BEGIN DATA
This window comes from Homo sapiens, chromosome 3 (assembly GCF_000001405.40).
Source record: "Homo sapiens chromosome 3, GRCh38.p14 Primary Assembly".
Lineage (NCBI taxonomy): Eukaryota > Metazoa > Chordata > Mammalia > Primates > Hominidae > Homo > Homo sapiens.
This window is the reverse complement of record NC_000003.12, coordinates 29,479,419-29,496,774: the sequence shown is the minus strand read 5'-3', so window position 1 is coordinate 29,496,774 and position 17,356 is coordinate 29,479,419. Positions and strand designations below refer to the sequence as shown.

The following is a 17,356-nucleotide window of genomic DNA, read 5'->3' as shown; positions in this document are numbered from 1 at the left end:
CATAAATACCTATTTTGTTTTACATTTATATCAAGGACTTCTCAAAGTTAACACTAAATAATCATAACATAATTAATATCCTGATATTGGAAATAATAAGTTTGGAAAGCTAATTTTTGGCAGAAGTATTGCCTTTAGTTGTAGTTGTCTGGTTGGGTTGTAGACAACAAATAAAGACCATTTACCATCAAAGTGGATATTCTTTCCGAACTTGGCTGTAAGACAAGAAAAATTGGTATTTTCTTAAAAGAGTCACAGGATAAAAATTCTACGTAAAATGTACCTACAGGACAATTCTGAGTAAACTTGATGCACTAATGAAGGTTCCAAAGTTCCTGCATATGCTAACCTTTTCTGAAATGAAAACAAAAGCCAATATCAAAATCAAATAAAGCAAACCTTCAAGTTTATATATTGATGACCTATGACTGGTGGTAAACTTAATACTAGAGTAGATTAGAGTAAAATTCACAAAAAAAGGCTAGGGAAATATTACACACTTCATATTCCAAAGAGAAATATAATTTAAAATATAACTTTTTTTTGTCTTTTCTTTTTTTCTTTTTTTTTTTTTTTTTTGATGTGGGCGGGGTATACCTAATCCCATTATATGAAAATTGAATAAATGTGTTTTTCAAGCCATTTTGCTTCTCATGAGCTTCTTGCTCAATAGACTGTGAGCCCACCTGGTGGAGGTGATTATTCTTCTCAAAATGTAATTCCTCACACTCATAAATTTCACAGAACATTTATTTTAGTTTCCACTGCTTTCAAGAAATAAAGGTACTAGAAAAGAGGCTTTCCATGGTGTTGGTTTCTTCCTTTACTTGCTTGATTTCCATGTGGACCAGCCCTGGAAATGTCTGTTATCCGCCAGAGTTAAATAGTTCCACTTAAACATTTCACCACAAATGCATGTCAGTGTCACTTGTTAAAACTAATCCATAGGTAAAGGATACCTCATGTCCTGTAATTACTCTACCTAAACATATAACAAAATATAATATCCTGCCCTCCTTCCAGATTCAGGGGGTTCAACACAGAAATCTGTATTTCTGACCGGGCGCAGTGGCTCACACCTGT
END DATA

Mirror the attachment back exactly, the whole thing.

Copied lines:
This window comes from Homo sapiens, chromosome 3 (assembly GCF_000001405.40).
Source record: "Homo sapiens chromosome 3, GRCh38.p14 Primary Assembly".
Lineage (NCBI taxonomy): Eukaryota > Metazoa > Chordata > Mammalia > Primates > Hominidae > Homo > Homo sapiens.
This window is the reverse complement of record NC_000003.12, coordinates 29,479,419-29,496,774: the sequence shown is the minus strand read 5'-3', so window position 1 is coordinate 29,496,774 and position 17,356 is coordinate 29,479,419. Positions and strand designations below refer to the sequence as shown.

The following is a 17,356-nucleotide window of genomic DNA, read 5'->3' as shown; positions in this document are numbered from 1 at the left end:
CATAAATACCTATTTTGTTTTACATTTATATCAAGGACTTCTCAAAGTTAACACTAAATAATCATAACATAATTAATATCCTGATATTGGAAATAATAAGTTTGGAAAGCTAATTTTTGGCAGAAGTATTGCCTTTAGTTGTAGTTGTCTGGTTGGGTTGTAGACAACAAATAAAGACCATTTACCATCAAAGTGGATATTCTTTCCGAACTTGGCTGTAAGACAAGAAAAATTGGTATTTTCTTAAAAGAGTCACAGGATAAAAATTCTACGTAAAATGTACCTACAGGACAATTCTGAGTAAACTTGATGCACTAATGAAGGTTCCAAAGTTCCTGCATATGCTAACCTTTTCTGAAATGAAAACAAAAGCCAATATCAAAATCAAATAAAGCAAACCTTCAAGTTTATATATTGATGACCTATGACTGGTGGTAAACTTAATACTAGAGTAGATTAGAGTAAAATTCACAAAAAAAGGCTAGGGAAATATTACACACTTCATATTCCAAAGAGAAATATAATTTAAAATATAACTTTTTTTTGTCTTTTCTTTTTTTCTTTTTTTTTTTTTTTTTTGATGTGGGCGGGGTATACCTAATCCCATTATATGAAAATTGAATAAATGTGTTTTTCAAGCCATTTTGCTTCTCATGAGCTTCTTGCTCAATAGACTGTGAGCCCACCTGGTGGAGGTGATTATTCTTCTCAAAATGTAATTCCTCACACTCATAAATTTCACAGAACATTTATTTTAGTTTCCACTGCTTTCAAGAAATAAAGGTACTAGAAAAGAGGCTTTCCATGGTGTTGGTTTCTTCCTTTACTTGCTTGATTTCCATGTGGACCAGCCCTGGAAATGTCTGTTATCCGCCAGAGTTAAATAGTTCCACTTAAACATTTCACCACAAATGCATGTCAGTGTCACTTGTTAAAACTAATCCATAGGTAAAGGATACCTCATGTCCTGTAATTACTCTACCTAAACATATAACAAAATATAATATCCTGCCCTCCTTCCAGATTCAGGGGGTTCAACACAGAAATCTGTATTTCTGACCGGGCGCAGTGGCTCACACCTGT